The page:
"I realise that some of my criticisms may be mistaken; but to refuse to criticize judgements for fear of being mistaken is to abandon criticism altogether... If any of my criticisms are found to be correct, the cause is served; and if any are found to be incorrect the very process of finding out my mistakes must lead to the discovery of the right reasons, or better reasons than I have been able to give, and the cause is served just as well."

-Mr. HM Seervai, Preface to the 1st ed., Constitutional Law of India.

Thursday, November 28, 2019

NLS Symposiums on Reservations


XIII NLSIR-Samvād: Partners Symposium on Unpacking Reservations in India: Theory, Practice, and Beyond [December 8, Bangalore]: Registrations open now!

The National Law School of India Review is proud to announce that the XIII NLSIR-Samvād: Partners Symposium is going to be held on December 8, 2019 at the National Law School of India University, Bangalore. The theme for this year’s symposium is ‘Unpacking Reservations in India: Theory, Practice, and Beyond’. We thank Samvād: Partners and Lexygen for their continued support in the organisation of this event.

India’s experiment with affirmative action, in the form of quota-based reservation policies, has often been faced with questions revolving around equality, non-discrimination, and dignity. The Indian Constitution affirmatively enshrines preferences to disadvantaged groups like women, children and marginalized castes, and since its inception, reservations have been the dominant framework for operationalizing these preferences. While the reservation policies have not been free of contestation, they have survived and expanded their reach over the years, and are now entrenched in Indian constitutional law and politics. However, debates over India’s reservation model of affirmative action have now again come to the forefront of the sites of constitutional contestation - given the recent introduction of the Constitution (One Hundred and Third Amendment) Act, 2019, the rising instances of demands for quota by politically powerful communities, and the use of reservations for domicile-based protections, among other things.

The XIII NLSIR-Samvād: Partners Symposium seeks to address some critical gaps in this conversation and generate a platform for structured discussion on this pertinent theme.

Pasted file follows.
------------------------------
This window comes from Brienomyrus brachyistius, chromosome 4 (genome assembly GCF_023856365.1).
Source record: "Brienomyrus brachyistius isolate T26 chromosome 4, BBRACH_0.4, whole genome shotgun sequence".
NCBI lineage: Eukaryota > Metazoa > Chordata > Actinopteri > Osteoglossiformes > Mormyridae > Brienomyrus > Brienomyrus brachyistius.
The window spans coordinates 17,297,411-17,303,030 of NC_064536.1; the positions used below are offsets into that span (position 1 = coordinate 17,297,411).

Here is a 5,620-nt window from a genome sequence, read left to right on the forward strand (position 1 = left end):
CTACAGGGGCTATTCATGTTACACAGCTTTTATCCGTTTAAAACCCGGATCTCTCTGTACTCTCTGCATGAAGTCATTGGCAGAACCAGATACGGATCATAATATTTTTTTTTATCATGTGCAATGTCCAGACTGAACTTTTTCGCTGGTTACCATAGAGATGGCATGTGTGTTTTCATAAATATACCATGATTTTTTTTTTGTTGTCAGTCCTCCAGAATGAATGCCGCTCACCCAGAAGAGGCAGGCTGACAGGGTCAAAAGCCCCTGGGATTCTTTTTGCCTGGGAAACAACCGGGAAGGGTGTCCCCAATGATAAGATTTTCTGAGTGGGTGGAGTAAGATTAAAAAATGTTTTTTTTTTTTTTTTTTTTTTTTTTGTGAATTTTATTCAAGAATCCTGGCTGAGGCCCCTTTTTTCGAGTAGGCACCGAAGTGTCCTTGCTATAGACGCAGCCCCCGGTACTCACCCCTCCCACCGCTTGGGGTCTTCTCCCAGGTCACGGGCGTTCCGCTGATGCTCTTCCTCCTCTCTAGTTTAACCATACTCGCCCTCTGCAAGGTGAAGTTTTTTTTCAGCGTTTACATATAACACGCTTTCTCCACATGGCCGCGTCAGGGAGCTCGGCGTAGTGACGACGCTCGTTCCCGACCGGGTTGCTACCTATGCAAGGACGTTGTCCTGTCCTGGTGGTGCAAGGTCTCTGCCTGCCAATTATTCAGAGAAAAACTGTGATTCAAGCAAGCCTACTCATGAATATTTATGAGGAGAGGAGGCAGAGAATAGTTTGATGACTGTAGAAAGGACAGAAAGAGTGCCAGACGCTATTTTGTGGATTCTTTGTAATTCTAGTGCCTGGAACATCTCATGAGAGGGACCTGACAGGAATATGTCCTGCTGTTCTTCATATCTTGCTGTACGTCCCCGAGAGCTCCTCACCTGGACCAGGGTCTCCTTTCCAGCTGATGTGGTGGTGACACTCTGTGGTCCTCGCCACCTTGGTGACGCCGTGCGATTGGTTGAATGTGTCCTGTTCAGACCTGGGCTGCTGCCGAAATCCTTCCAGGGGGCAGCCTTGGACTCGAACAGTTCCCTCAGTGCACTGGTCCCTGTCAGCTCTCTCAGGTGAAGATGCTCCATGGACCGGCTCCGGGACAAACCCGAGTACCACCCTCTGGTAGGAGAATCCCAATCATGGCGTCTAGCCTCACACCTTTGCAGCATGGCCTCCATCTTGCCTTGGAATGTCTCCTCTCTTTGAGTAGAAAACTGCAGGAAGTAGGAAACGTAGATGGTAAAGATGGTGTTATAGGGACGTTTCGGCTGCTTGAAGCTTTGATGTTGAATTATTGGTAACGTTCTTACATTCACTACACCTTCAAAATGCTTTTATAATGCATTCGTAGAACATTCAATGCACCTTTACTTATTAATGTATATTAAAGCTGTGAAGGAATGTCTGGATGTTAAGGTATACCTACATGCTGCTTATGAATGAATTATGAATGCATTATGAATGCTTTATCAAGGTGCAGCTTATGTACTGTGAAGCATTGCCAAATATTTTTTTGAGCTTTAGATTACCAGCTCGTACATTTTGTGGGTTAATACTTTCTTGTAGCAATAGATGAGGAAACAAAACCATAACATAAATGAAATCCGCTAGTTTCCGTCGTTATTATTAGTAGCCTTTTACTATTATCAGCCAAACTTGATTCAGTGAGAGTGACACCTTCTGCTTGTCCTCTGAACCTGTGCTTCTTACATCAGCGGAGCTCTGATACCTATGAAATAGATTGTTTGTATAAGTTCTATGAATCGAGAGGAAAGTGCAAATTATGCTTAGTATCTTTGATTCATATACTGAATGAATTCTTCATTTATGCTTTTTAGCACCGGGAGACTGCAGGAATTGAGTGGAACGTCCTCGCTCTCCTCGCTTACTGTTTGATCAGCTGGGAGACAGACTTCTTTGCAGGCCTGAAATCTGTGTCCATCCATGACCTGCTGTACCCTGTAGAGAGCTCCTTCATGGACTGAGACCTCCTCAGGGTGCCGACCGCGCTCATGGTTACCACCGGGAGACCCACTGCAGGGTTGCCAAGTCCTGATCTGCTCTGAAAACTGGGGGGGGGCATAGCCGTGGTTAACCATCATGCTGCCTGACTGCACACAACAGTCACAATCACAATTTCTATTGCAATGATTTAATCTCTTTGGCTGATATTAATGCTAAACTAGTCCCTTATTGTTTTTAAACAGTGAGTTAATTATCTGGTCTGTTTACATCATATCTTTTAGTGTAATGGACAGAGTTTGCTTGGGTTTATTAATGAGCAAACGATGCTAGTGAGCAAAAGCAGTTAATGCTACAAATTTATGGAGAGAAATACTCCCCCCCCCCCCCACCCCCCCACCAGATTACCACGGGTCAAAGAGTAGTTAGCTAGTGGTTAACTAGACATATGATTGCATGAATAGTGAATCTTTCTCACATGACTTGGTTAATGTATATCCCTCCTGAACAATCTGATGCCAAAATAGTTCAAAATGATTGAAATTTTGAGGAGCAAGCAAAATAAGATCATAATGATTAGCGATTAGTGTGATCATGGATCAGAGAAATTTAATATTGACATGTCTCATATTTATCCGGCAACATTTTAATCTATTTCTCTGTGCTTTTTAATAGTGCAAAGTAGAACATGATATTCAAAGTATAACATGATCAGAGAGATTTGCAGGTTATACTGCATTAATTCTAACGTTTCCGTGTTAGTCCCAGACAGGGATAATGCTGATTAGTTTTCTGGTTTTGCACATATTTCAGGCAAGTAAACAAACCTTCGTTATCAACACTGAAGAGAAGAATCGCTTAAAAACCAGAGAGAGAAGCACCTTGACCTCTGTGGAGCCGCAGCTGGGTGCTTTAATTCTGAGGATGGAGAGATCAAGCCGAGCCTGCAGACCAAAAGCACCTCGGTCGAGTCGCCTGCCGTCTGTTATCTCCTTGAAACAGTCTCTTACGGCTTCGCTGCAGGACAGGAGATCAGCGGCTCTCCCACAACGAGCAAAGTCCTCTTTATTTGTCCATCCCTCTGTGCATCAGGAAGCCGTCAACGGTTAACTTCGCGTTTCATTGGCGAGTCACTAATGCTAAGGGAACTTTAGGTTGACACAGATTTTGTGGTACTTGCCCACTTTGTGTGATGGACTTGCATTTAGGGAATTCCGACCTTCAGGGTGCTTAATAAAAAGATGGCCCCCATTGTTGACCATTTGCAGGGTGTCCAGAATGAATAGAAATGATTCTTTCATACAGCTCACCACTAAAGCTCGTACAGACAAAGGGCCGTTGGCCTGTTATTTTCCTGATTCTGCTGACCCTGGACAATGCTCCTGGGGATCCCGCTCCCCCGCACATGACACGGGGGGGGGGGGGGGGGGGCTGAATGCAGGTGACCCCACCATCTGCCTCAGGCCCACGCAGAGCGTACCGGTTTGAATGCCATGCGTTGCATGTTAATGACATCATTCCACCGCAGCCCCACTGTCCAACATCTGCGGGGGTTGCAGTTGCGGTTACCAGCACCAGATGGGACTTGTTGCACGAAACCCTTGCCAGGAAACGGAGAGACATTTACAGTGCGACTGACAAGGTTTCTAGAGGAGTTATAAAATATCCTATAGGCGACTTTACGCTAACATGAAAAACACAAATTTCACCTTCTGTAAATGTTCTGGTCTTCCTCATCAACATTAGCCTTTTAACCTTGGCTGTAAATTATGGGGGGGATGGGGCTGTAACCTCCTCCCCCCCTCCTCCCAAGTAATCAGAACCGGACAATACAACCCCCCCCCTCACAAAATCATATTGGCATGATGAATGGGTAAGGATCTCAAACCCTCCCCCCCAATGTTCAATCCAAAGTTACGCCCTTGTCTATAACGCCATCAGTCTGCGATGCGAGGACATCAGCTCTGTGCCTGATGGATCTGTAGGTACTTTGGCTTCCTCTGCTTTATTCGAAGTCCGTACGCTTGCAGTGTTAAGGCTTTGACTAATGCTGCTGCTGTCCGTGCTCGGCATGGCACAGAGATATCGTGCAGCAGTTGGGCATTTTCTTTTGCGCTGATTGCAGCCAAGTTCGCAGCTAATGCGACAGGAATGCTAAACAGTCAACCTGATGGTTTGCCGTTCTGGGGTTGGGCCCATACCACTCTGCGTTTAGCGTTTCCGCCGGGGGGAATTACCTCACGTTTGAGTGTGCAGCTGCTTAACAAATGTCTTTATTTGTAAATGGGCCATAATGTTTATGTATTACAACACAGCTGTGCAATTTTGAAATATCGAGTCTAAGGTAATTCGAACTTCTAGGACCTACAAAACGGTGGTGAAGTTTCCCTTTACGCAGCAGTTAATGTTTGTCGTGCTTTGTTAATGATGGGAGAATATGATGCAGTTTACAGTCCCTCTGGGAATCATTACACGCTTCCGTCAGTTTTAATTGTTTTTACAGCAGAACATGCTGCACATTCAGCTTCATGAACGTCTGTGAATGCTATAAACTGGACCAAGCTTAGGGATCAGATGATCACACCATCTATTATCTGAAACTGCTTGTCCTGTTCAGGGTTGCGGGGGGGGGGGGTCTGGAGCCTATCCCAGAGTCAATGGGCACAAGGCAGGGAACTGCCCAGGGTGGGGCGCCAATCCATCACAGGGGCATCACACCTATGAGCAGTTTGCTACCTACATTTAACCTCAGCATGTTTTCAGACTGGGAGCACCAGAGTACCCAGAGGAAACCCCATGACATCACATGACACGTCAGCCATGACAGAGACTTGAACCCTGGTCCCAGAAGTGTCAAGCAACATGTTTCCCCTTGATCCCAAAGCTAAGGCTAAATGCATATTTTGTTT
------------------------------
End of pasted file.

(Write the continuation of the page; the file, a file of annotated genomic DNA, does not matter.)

The Symposium is divided into three Sessions. In Session I, titled ‘Reservations: Rethinking Roots in Constitutionalism’, we seek to achieve a re-imagination of the constitutional understandings of substantive equality, dignity and opportunity, informed by recent political and jurisprudential thought. Session II, titled ‘Mapping the Reservations Landscape: Policies and Precedents’, would use the normative constitutional framework constructed in Session I to assess the recent practice of reservations in India - both by the legislature and the judiciary. Lastly, Session III, titled ‘Deepening and Widening Affirmative Justice: The Way Forward’, seeks to initiate a policy discussion on the possible routes that could take affirmative action in India forward, from the place it is in, at this point in Indian constitutional politics.

Brief outlines of the three sessions are available in the Concept Note.

Speakers

We have the following speakers lined up for the three sessions:
Session I: Reservations: Rethinking Roots in Constitutionalism
·         Dr. Anand Teltumdbe, Professor, Goa Institute of Management, and civil rights activist
·         Dr. Sudhir Krishnaswamy, Vice-Chancellor, National Law School of India University, and co-founder, Centre for Law & Policy Research
·         Prof. N. Sukumar, Professor, Department of Political Science, University of Delhi
Session II: Mapping the Reservations Landscape: Policies and Precedents
·         Mr. D. Shyam Babu, Senior Fellow, Centre for Policy Research
·         Dr. Anup Surendranath, Executive Director, Project 39A, and Professor, National Law University, Delhi
·         Ms. Kiruba Munusamy, Advocate, Supreme Court of India